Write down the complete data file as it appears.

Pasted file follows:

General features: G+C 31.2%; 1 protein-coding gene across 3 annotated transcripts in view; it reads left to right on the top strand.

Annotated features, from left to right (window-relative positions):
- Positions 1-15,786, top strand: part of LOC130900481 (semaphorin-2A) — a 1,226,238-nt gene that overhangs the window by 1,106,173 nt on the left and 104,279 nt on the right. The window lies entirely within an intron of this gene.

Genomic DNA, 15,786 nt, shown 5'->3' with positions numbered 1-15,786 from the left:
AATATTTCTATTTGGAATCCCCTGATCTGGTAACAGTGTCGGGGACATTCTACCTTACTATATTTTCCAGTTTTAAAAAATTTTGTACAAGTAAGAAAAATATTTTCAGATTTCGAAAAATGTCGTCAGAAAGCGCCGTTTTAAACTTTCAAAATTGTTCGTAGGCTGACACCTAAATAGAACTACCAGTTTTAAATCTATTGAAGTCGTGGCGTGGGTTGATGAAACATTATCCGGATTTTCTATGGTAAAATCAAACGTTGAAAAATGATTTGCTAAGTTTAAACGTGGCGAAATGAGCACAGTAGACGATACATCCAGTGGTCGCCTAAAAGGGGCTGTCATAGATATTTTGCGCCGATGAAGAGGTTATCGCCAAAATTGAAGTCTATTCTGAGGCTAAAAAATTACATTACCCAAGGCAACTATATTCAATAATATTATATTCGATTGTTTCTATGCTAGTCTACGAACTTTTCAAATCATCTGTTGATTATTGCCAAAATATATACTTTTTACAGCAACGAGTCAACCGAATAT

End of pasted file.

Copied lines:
General features: G+C 31.2%; 1 protein-coding gene across 3 annotated transcripts in view; it reads left to right on the top strand.

Annotated features, from left to right (window-relative positions):
- Positions 1-15,786, top strand: part of LOC130900481 (semaphorin-2A) — a 1,226,238-nt gene that overhangs the window by 1,106,173 nt on the left and 104,279 nt on the right. The window lies entirely within an intron of this gene.

Genomic DNA, 15,786 nt, shown 5'->3' with positions numbered 1-15,786 from the left:
AATATTTCTATTTGGAATCCCCTGATCTGGTAACAGTGTCGGGGACATTCTACCTTACTATATTTTCCAGTTTTAAAAAATTTTGTACAAGTAAGAAAAATATTTTCAGATTTCGAAAAATGTCGTCAGAAAGCGCCGTTTTAAACTTTCAAAATTGTTCGTAGGCTGACACCTAAATAGAACTACCAGTTTTAAATCTATTGAAGTCGTGGCGTGGGTTGATGAAACATTATCCGGATTTTCTATGGTAAAATCAAACGTTGAAAAATGATTTGCTAAGTTTAAACGTGGCGAAATGAGCACAGTAGACGATACATCCAGTGGTCGCCTAAAAGGGGCTGTCATAGATATTTTGCGCCGATGAAGAGGTTATCGCCAAAATTGAAGTCTATTCTGAGGCTAAAAAATTACATTACCCAAGGCAACTATATTCAATAATATTATATTCGATTGTTTCTATGCTAGTCTACGAACTTTTCAAATCATCTGTTGATTATTGCCAAAATATATACTTTTTACAGCAACGAGTCAACCGAATAT